Thu, 30 May, 2019
5 minutes with author Robyn Cadwallader
In 5 minutes with author, Over 60 asks book writers about their literary habits and preferences. Next in this series is Robyn Cadwallader, editor and writer based outside of Canberra. Her 2015 debut novel, The Anchoress won the ACT Book of the Year People’s Choice Award and a Canberra Critics’ Circle Award for fiction. Her second book, Book of Colours was released in April 2018. In addition to these two titles, Cadwallader has also written poetry, reviews, and non-fiction book Three Readings of the Thirteenth-Century Seinte Marherete. Over 60 spoke with Cadwallader about writing routine, soothing poetry, and the task of juggling between different projects.
Over 60: What is your best writing tip?
Robyn Cadwallader: Back yourself. While it’s vital to read and be ready to learn from others, remember that only you can write with your voice and vision; don’t weaken it by trying to be someone else. That’s a certain way for doubt to creep in. Trust yourself, put down your words in your way.
What book(s) are you reading right now?
I’m reading Nigel Featherstone’s Bodies of Men, a beautiful love story set in World War II and I’m about to begin reading Melissa Lucashenko’s Too Much Lip. I’m also reading lots of books for my research about thirteenth-century England for the next novel.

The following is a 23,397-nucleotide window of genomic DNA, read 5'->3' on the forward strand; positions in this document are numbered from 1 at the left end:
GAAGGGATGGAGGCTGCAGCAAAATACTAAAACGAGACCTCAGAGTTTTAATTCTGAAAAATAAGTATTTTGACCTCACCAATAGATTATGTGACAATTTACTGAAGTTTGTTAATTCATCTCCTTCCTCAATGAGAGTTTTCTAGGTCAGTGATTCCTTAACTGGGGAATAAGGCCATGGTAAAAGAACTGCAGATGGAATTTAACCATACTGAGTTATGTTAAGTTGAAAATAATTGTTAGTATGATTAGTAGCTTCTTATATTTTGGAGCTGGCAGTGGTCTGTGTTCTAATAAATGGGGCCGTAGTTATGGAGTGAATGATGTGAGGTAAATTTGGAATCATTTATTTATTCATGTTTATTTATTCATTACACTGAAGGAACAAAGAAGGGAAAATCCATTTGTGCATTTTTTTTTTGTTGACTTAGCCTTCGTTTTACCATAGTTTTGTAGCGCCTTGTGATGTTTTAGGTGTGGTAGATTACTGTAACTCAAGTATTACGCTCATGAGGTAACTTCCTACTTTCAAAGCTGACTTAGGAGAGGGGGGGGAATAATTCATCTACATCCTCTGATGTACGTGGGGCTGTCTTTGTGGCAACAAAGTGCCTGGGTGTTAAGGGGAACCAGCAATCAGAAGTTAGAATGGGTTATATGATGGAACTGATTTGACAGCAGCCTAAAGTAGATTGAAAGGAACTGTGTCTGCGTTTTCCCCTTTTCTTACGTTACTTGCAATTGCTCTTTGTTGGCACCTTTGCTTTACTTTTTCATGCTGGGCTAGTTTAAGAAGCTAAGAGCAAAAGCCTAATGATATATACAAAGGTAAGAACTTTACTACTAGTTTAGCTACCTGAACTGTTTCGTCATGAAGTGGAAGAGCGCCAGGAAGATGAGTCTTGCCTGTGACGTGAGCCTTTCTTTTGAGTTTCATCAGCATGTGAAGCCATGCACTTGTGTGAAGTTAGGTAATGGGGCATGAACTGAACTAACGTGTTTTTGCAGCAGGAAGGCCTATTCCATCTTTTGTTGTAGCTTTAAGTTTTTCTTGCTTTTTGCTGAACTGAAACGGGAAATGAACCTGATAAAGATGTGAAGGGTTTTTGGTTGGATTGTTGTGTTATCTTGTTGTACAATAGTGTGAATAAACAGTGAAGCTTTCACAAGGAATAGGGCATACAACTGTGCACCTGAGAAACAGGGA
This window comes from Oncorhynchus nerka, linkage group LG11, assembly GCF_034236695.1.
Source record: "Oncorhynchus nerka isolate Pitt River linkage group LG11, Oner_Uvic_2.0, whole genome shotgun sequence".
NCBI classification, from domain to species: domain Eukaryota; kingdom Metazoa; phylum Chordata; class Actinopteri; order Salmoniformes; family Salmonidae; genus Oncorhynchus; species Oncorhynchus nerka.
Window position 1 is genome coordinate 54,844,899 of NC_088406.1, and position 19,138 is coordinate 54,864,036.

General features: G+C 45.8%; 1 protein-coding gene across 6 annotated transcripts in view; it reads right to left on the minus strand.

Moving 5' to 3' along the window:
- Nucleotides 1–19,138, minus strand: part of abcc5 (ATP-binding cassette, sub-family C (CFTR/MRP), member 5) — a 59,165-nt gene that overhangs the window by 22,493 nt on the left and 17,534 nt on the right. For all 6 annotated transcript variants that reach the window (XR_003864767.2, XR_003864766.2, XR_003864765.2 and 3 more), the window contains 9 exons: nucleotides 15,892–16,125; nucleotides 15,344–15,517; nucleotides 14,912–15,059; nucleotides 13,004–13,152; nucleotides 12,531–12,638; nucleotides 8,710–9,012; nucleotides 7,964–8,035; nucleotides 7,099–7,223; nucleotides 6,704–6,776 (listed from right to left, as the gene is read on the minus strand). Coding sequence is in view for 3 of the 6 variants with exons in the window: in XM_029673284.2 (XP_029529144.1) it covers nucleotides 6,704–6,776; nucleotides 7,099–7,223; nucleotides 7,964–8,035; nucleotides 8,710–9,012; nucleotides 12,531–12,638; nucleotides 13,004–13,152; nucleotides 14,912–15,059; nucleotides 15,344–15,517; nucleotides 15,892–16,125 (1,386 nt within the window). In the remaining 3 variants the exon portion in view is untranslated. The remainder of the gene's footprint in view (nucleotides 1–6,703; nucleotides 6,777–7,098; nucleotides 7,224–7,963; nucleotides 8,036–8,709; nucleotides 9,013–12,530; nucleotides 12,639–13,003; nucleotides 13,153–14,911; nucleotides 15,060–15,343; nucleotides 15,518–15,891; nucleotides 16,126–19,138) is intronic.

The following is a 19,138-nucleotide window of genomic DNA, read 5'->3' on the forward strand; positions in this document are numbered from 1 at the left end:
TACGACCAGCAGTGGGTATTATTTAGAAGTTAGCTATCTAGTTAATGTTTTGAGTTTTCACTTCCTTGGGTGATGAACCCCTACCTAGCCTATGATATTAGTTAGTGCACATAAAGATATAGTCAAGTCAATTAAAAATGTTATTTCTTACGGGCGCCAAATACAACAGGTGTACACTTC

What is your favourite literary quote?
Don’t just write what you know; write what you don’t know about what you know.
What book do you think more people should read?
I think people would be less anxious and would learn to be kinder to themselves and others and the natural world if they read Mary Oliver’s poetry. It’s easy to read and understand, but so full of gentle wisdom and love for the natural world.
Paperback, e-book or audiobook?
All three! I love the feel of a physical book in my hand. But when I’m travelling, my kindle lets me take with me whatever books I want. And on long car journeys, we always immerse ourselves in audiobooks.
What is your writing routine like?
I don’t plan my stories, so I usually begin the day writing in a kind of diary / notebook about anything and everything because it stops me being scared of the next unknown part of the story. I jot down where I’m at in the story, any questions or worries I have about a character or plot development; sometimes a conversation with myself about how the work is going. That usually loosens me up to start writing. Then it’s about six hours of writing, hopefully.
Which trope grinds your gears?
The neat, everything resolved, happy ever after ending that leaves no room for the reader to take the story further in their own mind.
How many projects do you do at a time?
One major project at a time. Beyond that, I’m also writing blog posts, newsletters and interviews, editing reviews for the online journal, Verity La, and keeping up with social media, so there is some juggling and learning to prioritise.